Film: People with same-sex attraction find peace in Church
Dan, Rilene and Paul knew that once their stories were out, life would not be the same.
“We’ve been advised not to google ourselves,” Rilene said, laughing.
These three are the subjects of a recently released documentary, “Desire of the Everlasting Hills,” which chronicles their stories of having same-sex attraction, and how they eventually found peace in the Catholic Church.
The film made its world premiere in Pennsylvania July 19 at a conference for Courage, the Vatican-approved apostolate that reaches out to Catholics with same-sex attraction with the goals of growing closer to God, engaging in supportive friendships, and learning to live full lives within the call to chastity.
Its simple style and universal themes of human love and longing, however, make the film a touching and moving experience for a much broader audience.
All three said they approached their involvement in the film with some trepidation. They were hesitant about the responses they might get from their family and friends, and those in the LGBT community.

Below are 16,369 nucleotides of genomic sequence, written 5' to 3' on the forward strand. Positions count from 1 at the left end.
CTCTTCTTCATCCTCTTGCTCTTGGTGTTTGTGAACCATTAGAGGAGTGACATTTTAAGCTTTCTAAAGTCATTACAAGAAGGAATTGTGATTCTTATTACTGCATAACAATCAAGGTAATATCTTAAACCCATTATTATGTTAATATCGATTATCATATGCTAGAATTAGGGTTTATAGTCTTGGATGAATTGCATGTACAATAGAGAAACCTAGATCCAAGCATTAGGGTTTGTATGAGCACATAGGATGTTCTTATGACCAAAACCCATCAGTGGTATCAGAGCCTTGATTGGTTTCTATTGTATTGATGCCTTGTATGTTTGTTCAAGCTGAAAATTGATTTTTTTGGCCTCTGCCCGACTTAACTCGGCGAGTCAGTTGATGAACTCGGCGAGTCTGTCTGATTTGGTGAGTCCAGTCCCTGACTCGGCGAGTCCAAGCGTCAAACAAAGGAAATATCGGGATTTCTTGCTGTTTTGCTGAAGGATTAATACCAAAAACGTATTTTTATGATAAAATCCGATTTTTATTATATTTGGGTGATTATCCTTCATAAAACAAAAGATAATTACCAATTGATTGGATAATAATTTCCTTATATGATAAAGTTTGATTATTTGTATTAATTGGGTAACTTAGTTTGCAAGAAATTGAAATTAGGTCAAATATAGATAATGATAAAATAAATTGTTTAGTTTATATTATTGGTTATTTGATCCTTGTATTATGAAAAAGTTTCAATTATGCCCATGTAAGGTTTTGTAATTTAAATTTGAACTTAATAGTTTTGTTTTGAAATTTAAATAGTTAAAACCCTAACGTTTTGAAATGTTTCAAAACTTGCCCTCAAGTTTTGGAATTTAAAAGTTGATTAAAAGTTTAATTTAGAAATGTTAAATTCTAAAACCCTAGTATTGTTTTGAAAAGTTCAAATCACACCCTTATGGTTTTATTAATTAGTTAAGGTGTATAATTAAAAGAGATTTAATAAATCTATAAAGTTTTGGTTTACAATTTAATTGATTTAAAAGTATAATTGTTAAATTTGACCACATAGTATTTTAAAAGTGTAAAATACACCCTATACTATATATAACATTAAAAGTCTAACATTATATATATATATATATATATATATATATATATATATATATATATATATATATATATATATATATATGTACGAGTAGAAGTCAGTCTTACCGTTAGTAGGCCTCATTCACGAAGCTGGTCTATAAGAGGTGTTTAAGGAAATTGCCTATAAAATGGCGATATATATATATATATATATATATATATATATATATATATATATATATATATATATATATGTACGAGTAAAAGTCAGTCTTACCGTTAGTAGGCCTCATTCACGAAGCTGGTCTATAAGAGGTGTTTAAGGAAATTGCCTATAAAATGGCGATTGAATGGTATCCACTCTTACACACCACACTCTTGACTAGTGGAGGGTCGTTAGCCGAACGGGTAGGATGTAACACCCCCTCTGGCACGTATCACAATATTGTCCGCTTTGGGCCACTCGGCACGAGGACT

“I was very scared to do this movie,” Dan told CNA July 19. A professional musician, he was worried what people in the music industry might think. He didn’t want to be seen as “Dan the gay man.” Before this film he had never been publicly out, and had occasionally dated women.
“But I was thinking about 1 Peter 3:15, where he says ‘Always be prepared to give an answer for the hope that lies within you.’ With how good God has been to me, if I can help other people through my story, that’s why I chose to do this.”
Dan’s passion is especially to help young people who are experiencing same-sex attraction. Although he was Catholic when he was young, his family became Protestant by the time he was in his teenage years. He remembers feeling like there was no one he could talk to about what he was experiencing.
“I remember the pastor doing a series on sexual purity, and he was talking about lusting after women,” Dan said, “And I remember thinking, ‘Who can I tell, that the guy two pews in front of me is the guy that I’m lusting after?’”
In the film, Dan recounts going to a strip club as an experiment. He ended up talking vegetables with a dancer, and still uses some of her gardening tips to this day.
He then decided that he still wanted the normalcy of a dating relationship, so he started dating Jason, with whom he was in a relationship for about a year. But his desires for a family and biological fatherhood were reawakened when he found himself falling in love with Kelly, a woman at work.
When his relationship with Kelly ended, Dan said he found himself tempted to find another relationship with a man.
“But I had reached a threshold where I realized the path to peace … was not going back.”
Rilene participated in the film because she felt she owed it to God to be as outspoken about him as she had been about being gay.